On behalf of the central federation of allotment gardeners in Austria a three-year biodiversity study has been taking place for two years in 40 gardens in the four most important climate zones of Vienna.
The focus is on the survey of trees, shrubs, perennials, vegetables and herbs (except for lawn, wet biotopes and potted plants) as well as on bugs, cicadas and phytopathogenic fungi. The gardens are checked and scooped up several times a year.
It was interesting to note that depending on the climate area between 172 and 250 plant species or genera from up to 82 plant families were found in the gardens.
Among the plant pathogens, there was even a worldwide first description, a Peronospora Albugo Brévia (Mildew), named the “Asteromella forsythiae Bedlan” which was found in the 14th communal district of Vienna. Additionally there was a first finding of an already known fungal disease for Austria and several first findings for Vienna.
For the bugs and cicadas found and determined up to now, it turned out that around 56% of the domestic country bug families living in Austria and around 50% of the domestic cicada families can be found on our allotments.
During the coming autumn the findings of this extensive study will be finalised. The evaluation and assessment of the results will probably not be available until 2019.
An exceptional ambiance characterised the flower gardens Hirschstetten where the 14th allotment gardens exhibition was organised from April 20th – 22nd.
More than 100 exhibitors presented (nearly) everything that makes an allotment gardener's heart beat faster. So, at the beginning of the gardening season the allotment gardeners and gardening amateurs could find information and tips, see innovations and gather new ideas.
The most prominent allotment gardener from Vienna, the actual town councillor and future mayor of Vienna Michael Ludwig, personally opened the exhibition. Both professional exhibitors and voluntary organisations, among them of course the central allotment federation, were present.
This regular annual venue of same-minded people was also this year a great success.
Black bird, song thrush, fink and starling – our feathered roommates enjoy the marvellous nature on allotments in the same way as we humans do. They find their food, raise their young ones and bring us much joy with their sweet singing. Therefore, the first bird survey took place in spring, on the Lower Austrian allotments. The bird protection organisation BirdLife Austria presented these exciting results in 2017.
All together, at the end of April, 10 allotment associations, which had participated with enthusiasm in the bird counting action, reported their most common garden birds to Obmann Franz Riederer. “Most of the bird reports were from the Krems allotment gardens followed by Stattersdorf and Traisenstrand/Edelwies. The action was a complete success – the allotment gardener’s heart also beats for birds!” the chairman reports full of pride.
The most common birds on allotments
The field sparrow grabbed the gold medal in the first allotment competition, closely followed by the blackbird and the great tit. The garden red tail just missed the podium, but was nevertheless sighted on 60% of all the allotments. These results of the survey from Lower Austria also coincide with the bird species, which are found on Austria’s local gardens, commented Norbert Teufelbauer from BirdLife, specialist in ornithology.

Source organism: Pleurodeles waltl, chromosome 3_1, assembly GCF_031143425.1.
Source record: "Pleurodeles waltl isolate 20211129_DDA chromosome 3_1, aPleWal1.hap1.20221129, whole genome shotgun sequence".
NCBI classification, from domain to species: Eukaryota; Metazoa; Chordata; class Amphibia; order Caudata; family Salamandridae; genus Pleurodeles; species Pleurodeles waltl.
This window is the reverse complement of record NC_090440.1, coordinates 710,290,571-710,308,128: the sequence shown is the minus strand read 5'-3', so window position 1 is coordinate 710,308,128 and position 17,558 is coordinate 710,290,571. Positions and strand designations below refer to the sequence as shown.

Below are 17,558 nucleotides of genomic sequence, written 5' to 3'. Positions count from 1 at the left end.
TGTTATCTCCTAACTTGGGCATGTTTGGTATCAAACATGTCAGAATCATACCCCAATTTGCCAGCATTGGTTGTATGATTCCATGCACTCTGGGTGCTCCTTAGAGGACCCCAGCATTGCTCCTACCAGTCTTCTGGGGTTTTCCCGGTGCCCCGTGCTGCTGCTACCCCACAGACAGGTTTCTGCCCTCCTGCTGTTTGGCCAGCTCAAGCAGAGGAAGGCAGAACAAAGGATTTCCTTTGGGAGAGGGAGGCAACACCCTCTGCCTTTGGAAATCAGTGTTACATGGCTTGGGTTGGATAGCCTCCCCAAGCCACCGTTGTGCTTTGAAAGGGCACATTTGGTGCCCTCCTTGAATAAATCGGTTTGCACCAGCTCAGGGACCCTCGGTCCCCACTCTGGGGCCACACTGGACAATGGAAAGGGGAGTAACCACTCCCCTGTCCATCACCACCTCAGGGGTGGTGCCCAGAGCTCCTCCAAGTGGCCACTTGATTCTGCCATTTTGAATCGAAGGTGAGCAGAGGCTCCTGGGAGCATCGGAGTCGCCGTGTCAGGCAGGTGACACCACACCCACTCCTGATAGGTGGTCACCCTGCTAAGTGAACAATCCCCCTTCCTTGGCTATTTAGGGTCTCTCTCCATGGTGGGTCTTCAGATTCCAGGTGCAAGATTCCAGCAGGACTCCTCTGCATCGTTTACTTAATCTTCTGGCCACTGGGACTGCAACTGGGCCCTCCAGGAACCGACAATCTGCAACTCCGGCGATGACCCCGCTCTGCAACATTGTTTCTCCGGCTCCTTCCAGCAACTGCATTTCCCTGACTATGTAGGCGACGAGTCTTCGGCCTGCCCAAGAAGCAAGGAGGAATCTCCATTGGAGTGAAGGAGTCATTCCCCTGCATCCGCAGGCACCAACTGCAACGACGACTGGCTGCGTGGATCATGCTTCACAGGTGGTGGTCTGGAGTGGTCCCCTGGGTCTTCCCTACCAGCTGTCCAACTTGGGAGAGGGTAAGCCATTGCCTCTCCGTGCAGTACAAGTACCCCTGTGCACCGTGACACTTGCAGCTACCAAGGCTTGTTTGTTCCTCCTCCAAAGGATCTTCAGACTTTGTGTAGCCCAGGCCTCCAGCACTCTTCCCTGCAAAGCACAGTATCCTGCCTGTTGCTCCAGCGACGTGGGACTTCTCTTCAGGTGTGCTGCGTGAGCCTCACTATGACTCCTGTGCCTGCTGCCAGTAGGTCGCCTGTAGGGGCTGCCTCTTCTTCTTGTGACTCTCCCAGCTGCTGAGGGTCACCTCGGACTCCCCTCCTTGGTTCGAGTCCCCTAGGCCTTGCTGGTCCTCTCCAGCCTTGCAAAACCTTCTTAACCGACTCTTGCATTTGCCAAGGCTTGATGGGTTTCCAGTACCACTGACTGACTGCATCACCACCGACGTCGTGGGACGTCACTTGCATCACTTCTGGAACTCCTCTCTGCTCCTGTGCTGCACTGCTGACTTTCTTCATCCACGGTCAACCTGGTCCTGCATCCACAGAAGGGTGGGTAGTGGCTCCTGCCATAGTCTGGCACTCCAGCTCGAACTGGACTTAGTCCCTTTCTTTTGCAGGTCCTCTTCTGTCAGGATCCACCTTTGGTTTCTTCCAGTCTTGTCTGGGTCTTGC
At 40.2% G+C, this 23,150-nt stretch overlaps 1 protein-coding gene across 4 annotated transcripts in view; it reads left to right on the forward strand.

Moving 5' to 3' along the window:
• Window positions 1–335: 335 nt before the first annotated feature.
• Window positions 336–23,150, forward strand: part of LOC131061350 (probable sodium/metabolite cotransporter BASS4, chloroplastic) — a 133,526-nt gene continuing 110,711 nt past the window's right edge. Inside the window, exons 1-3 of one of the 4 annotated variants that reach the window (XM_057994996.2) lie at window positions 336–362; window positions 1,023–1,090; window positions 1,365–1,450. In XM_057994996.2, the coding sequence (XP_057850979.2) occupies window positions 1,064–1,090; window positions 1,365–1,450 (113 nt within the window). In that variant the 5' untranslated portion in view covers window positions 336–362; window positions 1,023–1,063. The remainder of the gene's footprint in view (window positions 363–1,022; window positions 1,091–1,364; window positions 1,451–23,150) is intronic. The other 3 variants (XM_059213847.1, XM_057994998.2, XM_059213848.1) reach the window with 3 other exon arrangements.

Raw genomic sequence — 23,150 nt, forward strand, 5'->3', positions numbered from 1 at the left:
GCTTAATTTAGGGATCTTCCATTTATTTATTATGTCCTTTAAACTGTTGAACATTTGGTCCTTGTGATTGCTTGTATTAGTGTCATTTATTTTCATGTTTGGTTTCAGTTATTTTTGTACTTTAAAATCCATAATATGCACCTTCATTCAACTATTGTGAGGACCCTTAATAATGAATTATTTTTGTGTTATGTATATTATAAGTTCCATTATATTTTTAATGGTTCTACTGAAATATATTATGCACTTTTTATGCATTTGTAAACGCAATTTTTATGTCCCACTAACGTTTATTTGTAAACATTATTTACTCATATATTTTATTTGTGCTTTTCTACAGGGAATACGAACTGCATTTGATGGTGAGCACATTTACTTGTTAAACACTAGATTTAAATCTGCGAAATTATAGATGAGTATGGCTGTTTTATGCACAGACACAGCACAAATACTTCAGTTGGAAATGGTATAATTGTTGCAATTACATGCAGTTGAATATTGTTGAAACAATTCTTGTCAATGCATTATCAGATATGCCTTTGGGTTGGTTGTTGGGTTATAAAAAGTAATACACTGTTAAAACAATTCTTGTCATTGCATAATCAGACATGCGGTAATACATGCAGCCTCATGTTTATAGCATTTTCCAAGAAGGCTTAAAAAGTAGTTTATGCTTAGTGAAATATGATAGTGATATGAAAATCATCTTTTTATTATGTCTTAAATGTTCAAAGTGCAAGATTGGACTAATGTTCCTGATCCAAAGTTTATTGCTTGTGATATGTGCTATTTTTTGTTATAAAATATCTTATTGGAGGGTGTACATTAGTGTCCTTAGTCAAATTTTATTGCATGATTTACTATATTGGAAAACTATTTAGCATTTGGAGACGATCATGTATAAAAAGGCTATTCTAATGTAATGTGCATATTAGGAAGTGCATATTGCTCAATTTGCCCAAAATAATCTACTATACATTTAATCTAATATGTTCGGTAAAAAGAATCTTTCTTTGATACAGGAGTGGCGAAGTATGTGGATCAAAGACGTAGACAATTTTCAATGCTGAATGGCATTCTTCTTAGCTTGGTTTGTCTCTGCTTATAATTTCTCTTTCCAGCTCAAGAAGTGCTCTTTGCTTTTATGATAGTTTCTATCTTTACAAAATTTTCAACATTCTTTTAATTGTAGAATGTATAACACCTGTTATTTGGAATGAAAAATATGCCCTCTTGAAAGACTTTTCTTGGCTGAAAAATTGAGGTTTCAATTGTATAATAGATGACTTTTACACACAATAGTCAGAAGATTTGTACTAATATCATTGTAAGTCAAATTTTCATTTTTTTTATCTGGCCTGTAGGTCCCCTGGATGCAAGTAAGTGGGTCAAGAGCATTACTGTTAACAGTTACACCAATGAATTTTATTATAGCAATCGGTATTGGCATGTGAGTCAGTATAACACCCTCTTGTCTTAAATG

Record holder St. Pölten Kollerberg
Particularly exciting is the biodiversity observed on Kollerberg’s allotments: The bird friends spotted 22 of the 31 sighted bird species! With this result the allotment garden association Stattersdorf (15 species), Klosterneuburg Rollfähre and also Krems with 8 spotted species could be clearly left behind. Birds visit natural gardens with a diverse garden design and presenting many native crops, hedges and fruit trees. Such allotments are especially attractive to the feathered friends and one will soon be rewarded with a multitude of bird species.
Special highlights of the bird counting were the sighted lesser spotted woodpecker, one chiffchaff and one wren. These small birds like gardens with some higher trees, but also presenting denser corners with shrubs and hedges and a large range of insects. “Birds are considered to be important indicators of an intact and a livable environment. The more bird species you can observe on the allotment, the more valuable it is for the animal world” stated the biologist.
The national federation of allotment gardeners of Lower Austria and the federation of the ÖBB Agriculture, with their local departments in Lower Austria invited all the associations, to report people ready to count birds for the „hour of winter birds“ – beginning of January 2018 – and people ready to count birds for the activity “spring and birds on the allotments” – end of April 2018. Not much effort and input is needed, just an hour of one’s time. The people ready to count birds that have been reported to the organisers will receive the necessary information and documents in due time. Those members, who already counted birds as “pioneers” last year informed that they will also be available for this action this year, because this „work“ in the garden brings them special pleasure.
BirdLife is the only countrywide and international bird protection organisation in Austria. For the last 8 years already BirdLife has been successfully running the Austrian wide bird survey “hour of the winter birds” around the 6th January. More information can be found at www.birdlife.at